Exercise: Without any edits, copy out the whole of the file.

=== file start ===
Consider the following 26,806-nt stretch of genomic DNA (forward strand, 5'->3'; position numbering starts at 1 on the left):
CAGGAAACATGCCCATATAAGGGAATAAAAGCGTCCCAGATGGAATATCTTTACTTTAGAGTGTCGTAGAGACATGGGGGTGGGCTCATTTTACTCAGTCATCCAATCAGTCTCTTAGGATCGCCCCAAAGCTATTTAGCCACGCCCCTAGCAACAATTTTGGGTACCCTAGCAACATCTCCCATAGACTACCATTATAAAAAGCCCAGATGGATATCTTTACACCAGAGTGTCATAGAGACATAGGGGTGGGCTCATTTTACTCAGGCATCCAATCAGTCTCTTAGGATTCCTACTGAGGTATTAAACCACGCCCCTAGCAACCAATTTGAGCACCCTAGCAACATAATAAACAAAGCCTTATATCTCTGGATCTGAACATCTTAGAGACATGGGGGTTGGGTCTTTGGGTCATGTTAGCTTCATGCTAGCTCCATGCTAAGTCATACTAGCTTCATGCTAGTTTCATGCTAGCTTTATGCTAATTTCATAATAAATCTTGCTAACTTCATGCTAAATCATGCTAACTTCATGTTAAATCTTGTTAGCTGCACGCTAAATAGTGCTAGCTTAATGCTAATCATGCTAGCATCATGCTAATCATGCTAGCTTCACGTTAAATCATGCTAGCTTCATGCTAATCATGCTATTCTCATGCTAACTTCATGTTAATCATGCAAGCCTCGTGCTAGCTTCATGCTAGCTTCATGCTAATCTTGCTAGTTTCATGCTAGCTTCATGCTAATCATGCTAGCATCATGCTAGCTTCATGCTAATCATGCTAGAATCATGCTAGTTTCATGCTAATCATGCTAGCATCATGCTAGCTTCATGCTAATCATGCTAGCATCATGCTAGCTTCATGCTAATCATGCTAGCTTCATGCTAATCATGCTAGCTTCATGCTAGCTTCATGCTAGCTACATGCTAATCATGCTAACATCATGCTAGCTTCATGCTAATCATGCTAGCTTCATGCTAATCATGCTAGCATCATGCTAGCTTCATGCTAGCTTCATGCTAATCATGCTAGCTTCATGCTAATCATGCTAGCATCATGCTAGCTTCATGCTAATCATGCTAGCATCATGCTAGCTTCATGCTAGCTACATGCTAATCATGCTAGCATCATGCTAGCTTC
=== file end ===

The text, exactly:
Consider the following 26,806-nt stretch of genomic DNA (forward strand, 5'->3'; position numbering starts at 1 on the left):
CAGGAAACATGCCCATATAAGGGAATAAAAGCGTCCCAGATGGAATATCTTTACTTTAGAGTGTCGTAGAGACATGGGGGTGGGCTCATTTTACTCAGTCATCCAATCAGTCTCTTAGGATCGCCCCAAAGCTATTTAGCCACGCCCCTAGCAACAATTTTGGGTACCCTAGCAACATCTCCCATAGACTACCATTATAAAAAGCCCAGATGGATATCTTTACACCAGAGTGTCATAGAGACATAGGGGTGGGCTCATTTTACTCAGGCATCCAATCAGTCTCTTAGGATTCCTACTGAGGTATTAAACCACGCCCCTAGCAACCAATTTGAGCACCCTAGCAACATAATAAACAAAGCCTTATATCTCTGGATCTGAACATCTTAGAGACATGGGGGTTGGGTCTTTGGGTCATGTTAGCTTCATGCTAGCTCCATGCTAAGTCATACTAGCTTCATGCTAGTTTCATGCTAGCTTTATGCTAATTTCATAATAAATCTTGCTAACTTCATGCTAAATCATGCTAACTTCATGTTAAATCTTGTTAGCTGCACGCTAAATAGTGCTAGCTTAATGCTAATCATGCTAGCATCATGCTAATCATGCTAGCTTCACGTTAAATCATGCTAGCTTCATGCTAATCATGCTATTCTCATGCTAACTTCATGTTAATCATGCAAGCCTCGTGCTAGCTTCATGCTAGCTTCATGCTAATCTTGCTAGTTTCATGCTAGCTTCATGCTAATCATGCTAGCATCATGCTAGCTTCATGCTAATCATGCTAGAATCATGCTAGTTTCATGCTAATCATGCTAGCATCATGCTAGCTTCATGCTAATCATGCTAGCATCATGCTAGCTTCATGCTAATCATGCTAGCTTCATGCTAATCATGCTAGCTTCATGCTAGCTTCATGCTAGCTACATGCTAATCATGCTAACATCATGCTAGCTTCATGCTAATCATGCTAGCTTCATGCTAATCATGCTAGCATCATGCTAGCTTCATGCTAGCTTCATGCTAATCATGCTAGCTTCATGCTAATCATGCTAGCATCATGCTAGCTTCATGCTAATCATGCTAGCATCATGCTAGCTTCATGCTAGCTACATGCTAATCATGCTAGCATCATGCTAGCTTC